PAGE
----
“It is entirely possible that the arrests today are enough to shut down Cl0p's operation – we saw that with the Egregor takedown earlier this year; even though not everyone was arrested it was enough to spook the rest of the group and they have not conducted operations since,” said Liska in an email.

Others expressed skepticism, with Intel 471 saying early indications are that the raids and individuals were tied to Cl0p's money laundering operation. They "do not believe that any core actors behind [Cl0p] were apprehended" and that the overall impact to their operations "is expected to be minor."

The raids come after international authorities have taken a series of actions against both operators of ransomware and the vast ecosystem of IT infrastructure and money laundering processes they rely on to get paid. Following the Colonial pipeline attack, groups like DarkSide, Avaddon, Babuk and others have either gone underground or rebranded, while botnets like Egregor and Trickbot that have been known to facilitate ransomware have also been subject to raids and seizures.

Liska said that more coordinated law enforcement actions are needed, and noted that they may be discouraging smaller players in the ransomware scene from further operations. However, while the actions appear to be having an effect on the behavior of some large ransomware groups, they are not meaningfully slowing down the pace of observed attacks.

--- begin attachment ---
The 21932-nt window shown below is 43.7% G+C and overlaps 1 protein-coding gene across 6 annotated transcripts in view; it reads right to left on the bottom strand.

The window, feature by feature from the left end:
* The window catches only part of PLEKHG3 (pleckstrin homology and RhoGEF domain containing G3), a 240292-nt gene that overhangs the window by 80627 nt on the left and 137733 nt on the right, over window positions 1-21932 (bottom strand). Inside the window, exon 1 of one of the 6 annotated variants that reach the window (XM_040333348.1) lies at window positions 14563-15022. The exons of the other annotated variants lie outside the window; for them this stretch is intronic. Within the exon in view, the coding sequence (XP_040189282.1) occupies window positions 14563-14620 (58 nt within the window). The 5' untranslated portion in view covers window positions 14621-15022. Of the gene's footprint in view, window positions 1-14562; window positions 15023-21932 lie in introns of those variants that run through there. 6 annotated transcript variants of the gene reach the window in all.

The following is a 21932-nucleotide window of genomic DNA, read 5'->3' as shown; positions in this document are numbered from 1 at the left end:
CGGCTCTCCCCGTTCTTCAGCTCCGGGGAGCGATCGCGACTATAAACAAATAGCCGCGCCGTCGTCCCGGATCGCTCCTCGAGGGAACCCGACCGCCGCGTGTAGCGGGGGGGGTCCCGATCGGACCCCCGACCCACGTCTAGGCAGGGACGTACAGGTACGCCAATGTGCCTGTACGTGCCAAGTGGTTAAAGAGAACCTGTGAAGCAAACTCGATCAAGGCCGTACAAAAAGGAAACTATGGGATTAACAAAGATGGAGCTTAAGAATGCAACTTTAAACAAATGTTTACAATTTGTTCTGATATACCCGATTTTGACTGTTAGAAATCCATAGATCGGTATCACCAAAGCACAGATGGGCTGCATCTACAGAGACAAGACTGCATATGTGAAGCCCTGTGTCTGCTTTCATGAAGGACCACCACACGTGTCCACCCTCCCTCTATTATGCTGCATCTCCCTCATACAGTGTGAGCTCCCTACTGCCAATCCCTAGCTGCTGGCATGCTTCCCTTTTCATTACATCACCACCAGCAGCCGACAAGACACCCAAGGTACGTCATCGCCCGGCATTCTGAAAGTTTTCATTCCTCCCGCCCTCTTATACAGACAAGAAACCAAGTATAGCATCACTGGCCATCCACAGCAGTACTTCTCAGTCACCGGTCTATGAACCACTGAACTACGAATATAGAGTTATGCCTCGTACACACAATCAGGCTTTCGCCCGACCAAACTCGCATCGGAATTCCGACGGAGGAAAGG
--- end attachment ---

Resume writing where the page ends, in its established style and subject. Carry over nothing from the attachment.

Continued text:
“In the month after the Colonial Pipeline attack there were almost 280 publicly reported hands-on-keyboard ransomware attacks. But, we have definitely seen a lot of 2nd and 3rd tier ransomware groups decide it is not worth the risk any more,” said Liska.

Derek B. Johnson

Derek is a senior editor and reporter at SC Media, where he has spent the past three years providing award-winning coverage of cybersecurity news across the public and private sectors. Prior to that, he was a senior reporter covering cybersecurity policy at Federal Computer Week. Derek has a bachelor’s degree in print journalism from Hofstra University in New York and a master’s degree in public policy from George Mason University in Virginia.